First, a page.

Tuesday, 20 May 2014

The myth of tolerance

The Oxford dictionary defines tolerance as "...the ability or willingness to tolerate the existence of opinions or behaviour that one dislikes or disagrees with..."
Other dictionaries suggest that 'open or broad mindedness' or even 'patience' are suitable definitions.
We are persuaded that tolerance is a good and noble trait.  We ought to find a way to get along with everyone in every circumstance.  What is right in my eyes may be entirely different from someone else's view.  There seems nothing intrinsically wrong with that perspective.  You know, live and let live.
However, it seems to me that somewhere along this path, tolerance has been usurped by its' evil twin ... indifference.   Where that happens, the graciousness of tolerance has been replaced by the inaction of those who are not willing to get involved.
To appreciate this difference, let me use this example.  
You are in a bar and someone is drinking and getting loud and somewhat disruptive.  It is beginning to spoil your evening but you are told that the person is celebrating a special occasion.  So you let it pass.  The evening progresses and the person becomes noticeably inebriated and then heads to their car to drive home.  You let them leave.  In both instances you allowed a certain disagreeable behaviour to be continued.  But were you tolerant...or indifferent.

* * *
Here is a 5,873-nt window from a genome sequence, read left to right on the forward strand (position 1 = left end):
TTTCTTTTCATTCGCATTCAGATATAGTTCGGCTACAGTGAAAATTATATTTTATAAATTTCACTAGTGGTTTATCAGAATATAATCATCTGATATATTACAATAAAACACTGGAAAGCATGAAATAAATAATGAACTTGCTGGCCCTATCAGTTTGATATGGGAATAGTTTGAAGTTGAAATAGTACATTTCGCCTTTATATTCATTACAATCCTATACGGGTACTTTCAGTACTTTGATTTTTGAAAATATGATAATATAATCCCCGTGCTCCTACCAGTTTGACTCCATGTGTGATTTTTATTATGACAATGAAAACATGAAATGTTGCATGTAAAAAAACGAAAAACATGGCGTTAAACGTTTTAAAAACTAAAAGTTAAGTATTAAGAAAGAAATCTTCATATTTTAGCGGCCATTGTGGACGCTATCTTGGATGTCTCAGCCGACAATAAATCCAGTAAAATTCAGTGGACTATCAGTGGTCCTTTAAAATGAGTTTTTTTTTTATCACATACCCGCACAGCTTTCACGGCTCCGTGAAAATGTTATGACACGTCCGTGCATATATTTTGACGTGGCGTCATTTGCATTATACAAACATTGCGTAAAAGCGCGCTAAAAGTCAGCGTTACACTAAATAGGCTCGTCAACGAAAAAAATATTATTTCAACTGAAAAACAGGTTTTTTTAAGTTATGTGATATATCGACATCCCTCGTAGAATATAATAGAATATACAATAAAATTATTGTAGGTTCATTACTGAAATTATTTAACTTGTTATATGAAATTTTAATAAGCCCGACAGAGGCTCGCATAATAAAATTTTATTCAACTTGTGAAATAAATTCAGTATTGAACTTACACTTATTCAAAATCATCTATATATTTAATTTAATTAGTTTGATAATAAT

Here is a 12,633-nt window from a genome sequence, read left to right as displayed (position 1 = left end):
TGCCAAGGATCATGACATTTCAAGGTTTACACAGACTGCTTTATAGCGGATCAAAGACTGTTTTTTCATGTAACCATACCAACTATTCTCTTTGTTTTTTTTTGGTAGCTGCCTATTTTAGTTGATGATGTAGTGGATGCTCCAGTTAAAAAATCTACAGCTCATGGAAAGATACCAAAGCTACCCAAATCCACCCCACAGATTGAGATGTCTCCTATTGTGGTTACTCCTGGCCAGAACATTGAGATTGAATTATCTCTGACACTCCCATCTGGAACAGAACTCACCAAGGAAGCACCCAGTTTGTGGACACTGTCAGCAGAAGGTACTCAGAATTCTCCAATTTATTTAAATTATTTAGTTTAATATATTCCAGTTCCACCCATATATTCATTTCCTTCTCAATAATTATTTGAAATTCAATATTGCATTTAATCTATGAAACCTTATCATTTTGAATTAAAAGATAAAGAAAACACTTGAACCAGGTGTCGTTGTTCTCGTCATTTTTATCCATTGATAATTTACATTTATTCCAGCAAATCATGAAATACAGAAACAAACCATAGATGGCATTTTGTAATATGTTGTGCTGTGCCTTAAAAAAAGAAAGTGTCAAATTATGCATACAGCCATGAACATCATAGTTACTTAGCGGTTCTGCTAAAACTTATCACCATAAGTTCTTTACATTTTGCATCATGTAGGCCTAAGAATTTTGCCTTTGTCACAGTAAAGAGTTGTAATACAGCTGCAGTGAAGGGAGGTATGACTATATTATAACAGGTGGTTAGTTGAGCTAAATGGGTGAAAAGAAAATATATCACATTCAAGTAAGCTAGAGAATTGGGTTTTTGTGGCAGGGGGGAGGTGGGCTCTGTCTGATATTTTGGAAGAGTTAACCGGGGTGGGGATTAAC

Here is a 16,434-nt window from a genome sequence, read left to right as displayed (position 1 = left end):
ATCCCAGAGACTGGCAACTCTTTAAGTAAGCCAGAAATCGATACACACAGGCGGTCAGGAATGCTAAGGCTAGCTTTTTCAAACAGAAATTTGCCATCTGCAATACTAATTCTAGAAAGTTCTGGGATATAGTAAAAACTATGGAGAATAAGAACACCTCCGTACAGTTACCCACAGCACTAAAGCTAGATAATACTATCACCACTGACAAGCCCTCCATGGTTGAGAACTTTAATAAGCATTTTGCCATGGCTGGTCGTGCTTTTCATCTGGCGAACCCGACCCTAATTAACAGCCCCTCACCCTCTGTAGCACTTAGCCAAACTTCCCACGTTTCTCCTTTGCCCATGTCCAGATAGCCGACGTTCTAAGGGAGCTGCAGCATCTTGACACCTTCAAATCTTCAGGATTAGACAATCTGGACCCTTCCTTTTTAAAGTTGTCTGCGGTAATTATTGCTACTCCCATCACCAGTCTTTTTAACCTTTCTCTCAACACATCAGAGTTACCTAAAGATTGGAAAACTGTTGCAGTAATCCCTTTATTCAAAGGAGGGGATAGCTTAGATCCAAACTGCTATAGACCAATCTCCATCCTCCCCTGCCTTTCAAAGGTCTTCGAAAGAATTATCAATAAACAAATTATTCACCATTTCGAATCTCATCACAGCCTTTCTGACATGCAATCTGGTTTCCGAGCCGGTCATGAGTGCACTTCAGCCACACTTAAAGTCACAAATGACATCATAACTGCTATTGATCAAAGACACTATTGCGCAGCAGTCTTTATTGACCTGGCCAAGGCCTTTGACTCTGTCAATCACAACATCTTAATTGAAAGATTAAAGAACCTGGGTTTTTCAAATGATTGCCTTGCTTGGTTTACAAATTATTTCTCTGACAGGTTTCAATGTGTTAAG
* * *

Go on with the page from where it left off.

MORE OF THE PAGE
The point is that in too many instances in society today we are confusing the two, often with tragic consequences.  And the confusion extends to the workplace as well.  We routinely tolerate unacceptable behaviour that we choose to attribute to stress, overwork or someone just 'being myself' or 'letting off steam'.  But if that behaviour is discriminatory, and we don't respond, can we be tolerant or indifferent?

We must have the courage to take a stand and become intolerant more often.  But being intolerant means we must act, we must  actually take and defend a position.  As a leader this may mean upholding an unpopular decision.  Opposing discrimination is not a difficult decision to defend, but there will be more subtle issues that still require you to take a stand in which indifference may seem to be preferable.

THIS is the point at which authentic leadership rises to the top.

Where do you need to stop being indifferent and instead become intolerant? 

When you can act on principle instead of expediency, you will know that have reached that goal.